Hypersensitivity

A 70-year-old male developed shortness of breath, wheezing, skin flushing, and lowered blood pressure after drinking a second glass of PEG-ELS.[Ref]

Hypersensitivity side effects with PEG-ELS have rarely included anaphylaxis.[Ref]

Other

Other side effects with PEG-ELS have included rhinorrhea.[Ref]

Respiratory

The manufacturer notes isolated reports of 'butterfly-like' infiltrate on chest X-ray following vomiting and aspiration of PEG-ELS and sudden dyspnea with pulmonary edema in geriatric patients (equal to or greater than 60-years-old).[Ref]

Respiratory side effects with PEG-ELS have included sudden dyspnea with pulmonary edema, and 'butterfly-like' infiltrate on chest X-ray.[Ref]

Nervous system

Tonic-clonic seizures have been reported in patients with and without previous history of seizures following administration of PEG-ELS (4 liters).[Ref]

Nervous system side effects have included tonic-clonic seizures.[Ref]

More about bisacodyl / polyethylene glycol 3350 / potassium chloride / sodium bicarbonate / sodium chloride

Patient resources

Other brands

HalfLytely and Bisacodyl

Related treatment guides

References

1. Andorsky RI, Goldner F "Colonic lavage solution (polyethylene glycol electrolyte lavage solution) as a treatment for chronic constipation: a double-blind, placebo-controlled study." Am J Gastroenterol 85 (1990): 261-5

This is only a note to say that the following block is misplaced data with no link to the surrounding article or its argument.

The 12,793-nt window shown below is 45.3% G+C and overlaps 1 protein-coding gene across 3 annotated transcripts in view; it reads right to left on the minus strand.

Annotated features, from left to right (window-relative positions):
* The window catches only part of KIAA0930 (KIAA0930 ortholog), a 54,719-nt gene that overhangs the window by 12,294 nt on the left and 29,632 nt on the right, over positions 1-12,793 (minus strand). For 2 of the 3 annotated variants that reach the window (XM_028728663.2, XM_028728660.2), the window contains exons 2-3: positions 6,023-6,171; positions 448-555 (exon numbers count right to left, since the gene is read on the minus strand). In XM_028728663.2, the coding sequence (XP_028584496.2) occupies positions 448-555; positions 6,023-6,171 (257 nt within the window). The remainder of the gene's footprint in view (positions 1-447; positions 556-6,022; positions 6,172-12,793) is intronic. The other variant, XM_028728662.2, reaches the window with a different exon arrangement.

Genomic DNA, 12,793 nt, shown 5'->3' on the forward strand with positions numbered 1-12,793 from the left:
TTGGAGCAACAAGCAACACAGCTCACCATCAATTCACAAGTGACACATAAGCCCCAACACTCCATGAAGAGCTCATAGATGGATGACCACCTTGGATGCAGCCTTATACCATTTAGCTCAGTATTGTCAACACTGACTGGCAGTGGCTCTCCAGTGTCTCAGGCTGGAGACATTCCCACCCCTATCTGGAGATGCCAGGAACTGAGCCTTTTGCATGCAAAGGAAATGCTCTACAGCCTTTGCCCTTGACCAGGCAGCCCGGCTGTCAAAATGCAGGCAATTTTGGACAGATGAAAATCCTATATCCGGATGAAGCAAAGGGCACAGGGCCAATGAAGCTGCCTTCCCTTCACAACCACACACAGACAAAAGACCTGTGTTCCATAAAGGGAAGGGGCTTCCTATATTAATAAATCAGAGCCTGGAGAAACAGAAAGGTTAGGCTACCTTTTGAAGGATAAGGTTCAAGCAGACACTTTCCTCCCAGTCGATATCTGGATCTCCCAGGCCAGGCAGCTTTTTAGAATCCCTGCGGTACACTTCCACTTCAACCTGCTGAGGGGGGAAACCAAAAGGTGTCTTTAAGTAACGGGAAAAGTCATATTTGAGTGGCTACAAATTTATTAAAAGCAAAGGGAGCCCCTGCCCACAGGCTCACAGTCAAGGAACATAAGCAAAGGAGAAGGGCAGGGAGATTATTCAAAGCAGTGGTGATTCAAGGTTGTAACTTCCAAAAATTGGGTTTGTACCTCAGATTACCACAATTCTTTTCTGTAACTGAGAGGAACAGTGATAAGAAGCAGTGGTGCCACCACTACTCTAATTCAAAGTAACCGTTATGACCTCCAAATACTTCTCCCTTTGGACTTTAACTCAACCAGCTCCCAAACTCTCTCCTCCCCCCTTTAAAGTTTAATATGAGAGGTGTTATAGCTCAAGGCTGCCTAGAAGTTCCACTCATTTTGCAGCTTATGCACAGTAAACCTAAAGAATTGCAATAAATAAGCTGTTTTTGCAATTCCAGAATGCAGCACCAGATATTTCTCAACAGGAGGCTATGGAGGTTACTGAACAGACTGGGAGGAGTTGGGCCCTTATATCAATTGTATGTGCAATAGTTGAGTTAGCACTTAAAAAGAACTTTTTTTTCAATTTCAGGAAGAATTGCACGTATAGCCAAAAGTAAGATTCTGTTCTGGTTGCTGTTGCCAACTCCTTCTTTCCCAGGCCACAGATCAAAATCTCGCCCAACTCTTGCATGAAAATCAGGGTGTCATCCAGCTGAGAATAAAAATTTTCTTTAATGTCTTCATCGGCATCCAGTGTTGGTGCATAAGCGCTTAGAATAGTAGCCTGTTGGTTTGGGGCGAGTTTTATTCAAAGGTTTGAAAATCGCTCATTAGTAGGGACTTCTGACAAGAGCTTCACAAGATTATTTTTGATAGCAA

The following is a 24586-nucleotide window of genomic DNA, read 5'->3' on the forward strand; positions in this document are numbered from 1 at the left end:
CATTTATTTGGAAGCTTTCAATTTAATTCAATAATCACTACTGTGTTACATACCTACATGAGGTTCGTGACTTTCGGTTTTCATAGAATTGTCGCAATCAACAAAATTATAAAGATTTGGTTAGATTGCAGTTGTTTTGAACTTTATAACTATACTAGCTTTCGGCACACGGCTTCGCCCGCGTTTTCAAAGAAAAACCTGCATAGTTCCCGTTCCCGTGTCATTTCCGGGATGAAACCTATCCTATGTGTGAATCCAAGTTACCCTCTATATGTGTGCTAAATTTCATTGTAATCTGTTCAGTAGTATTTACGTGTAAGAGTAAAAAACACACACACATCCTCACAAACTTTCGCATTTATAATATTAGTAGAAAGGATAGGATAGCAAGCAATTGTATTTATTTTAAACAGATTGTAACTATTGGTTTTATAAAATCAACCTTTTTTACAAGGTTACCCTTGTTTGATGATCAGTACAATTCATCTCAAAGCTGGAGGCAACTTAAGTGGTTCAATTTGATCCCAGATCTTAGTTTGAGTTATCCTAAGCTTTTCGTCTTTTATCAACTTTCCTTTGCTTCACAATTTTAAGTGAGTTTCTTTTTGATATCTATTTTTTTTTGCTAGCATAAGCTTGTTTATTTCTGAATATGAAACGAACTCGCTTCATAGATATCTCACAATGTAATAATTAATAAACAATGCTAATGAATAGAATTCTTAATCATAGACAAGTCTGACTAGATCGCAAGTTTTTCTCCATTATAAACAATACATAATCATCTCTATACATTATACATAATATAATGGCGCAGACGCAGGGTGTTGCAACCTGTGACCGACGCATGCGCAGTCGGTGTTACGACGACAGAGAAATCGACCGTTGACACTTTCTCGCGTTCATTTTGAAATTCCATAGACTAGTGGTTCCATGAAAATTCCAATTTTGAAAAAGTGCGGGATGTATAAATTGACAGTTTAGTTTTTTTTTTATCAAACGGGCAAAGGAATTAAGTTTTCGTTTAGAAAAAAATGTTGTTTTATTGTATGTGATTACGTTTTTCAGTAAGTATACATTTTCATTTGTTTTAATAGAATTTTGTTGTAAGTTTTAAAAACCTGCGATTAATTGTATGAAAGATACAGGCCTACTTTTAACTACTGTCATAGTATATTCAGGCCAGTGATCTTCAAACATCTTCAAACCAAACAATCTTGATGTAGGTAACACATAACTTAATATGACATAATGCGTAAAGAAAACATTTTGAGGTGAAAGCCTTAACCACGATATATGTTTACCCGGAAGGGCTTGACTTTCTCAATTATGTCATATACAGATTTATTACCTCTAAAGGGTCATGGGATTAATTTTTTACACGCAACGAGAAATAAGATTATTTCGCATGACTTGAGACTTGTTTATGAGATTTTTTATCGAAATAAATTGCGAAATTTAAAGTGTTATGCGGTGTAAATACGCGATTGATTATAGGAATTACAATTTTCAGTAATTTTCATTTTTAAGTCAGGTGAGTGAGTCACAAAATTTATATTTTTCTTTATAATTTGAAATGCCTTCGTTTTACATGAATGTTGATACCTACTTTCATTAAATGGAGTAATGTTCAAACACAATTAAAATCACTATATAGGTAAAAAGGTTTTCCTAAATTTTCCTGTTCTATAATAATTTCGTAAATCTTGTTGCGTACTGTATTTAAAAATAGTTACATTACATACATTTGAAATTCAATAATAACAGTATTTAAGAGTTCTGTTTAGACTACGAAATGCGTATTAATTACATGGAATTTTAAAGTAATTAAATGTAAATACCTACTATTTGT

2. DiPalma JA, Brady CE 3d "Colon cleansing for diagnostic and surgical procedures: polyethylene glycol-electrolyte lavage solution." Am J Gastroenterol 84 (1989): 1008-16

3. Santoro MJ, Chen YK, Collen MJ "Polyethylene glycol electrolyte lavage solution-induced Mallory-Weiss tears." Am J Gastroenterol 88 (1993): 1292-3

4. Bowden TA Jr, DiPiro JT, Michael KA "Polyethylene glycol electrolyte lavage solution (PEG-ELS). A rapid, safe mechanical bowel preparation for colorectal surgery." Am Surg 53 (1987): 34-6

5. Brinberg DE, Stein J "Mallory-Weiss tear with colonic lavage." Ann Intern Med 104 (1986): 894-5

6. Raymond PL "Mallory-Weiss tear associated with polyethylene glycol electrolyte lavage solution." Gastrointest Endosc 37 (1991): 410-1

7. McBride MA, Vanagunas A "Esophageal perforation associated with polyethylene glycol electrolyte lavage solution." Gastrointest Endosc 39 (1993): 856-7

8. Korkis AM, Miskovitz PF, Yurt RW, Klein H "Rectal prolapse after oral cathartics." J Clin Gastroenterol 14 (1992): 339-41

9. "Product Information. HalfLytely and Bisacodyl (bisacodyl-PEG 3350 with electrolytes)." Braintree Laboratories (2022):

10. Marsh WH, Bronner MH, Yantis PL, Kilgore JW, Rickoff MI "Ventricular ectopy associated with peroral colonic lavage." Gastrointest Endosc 32 (1986): 259-63

11. Schuman E, Balsam PE "Probable anaphylactic reaction to polyethylene glycol electrolyte lavage solution." Gastrointest Endosc 37 (1991): 411

Further information

Always consult your healthcare provider to ensure the information displayed on this page applies to your personal circumstances.

Some side effects may not be reported. You may report them to the FDA.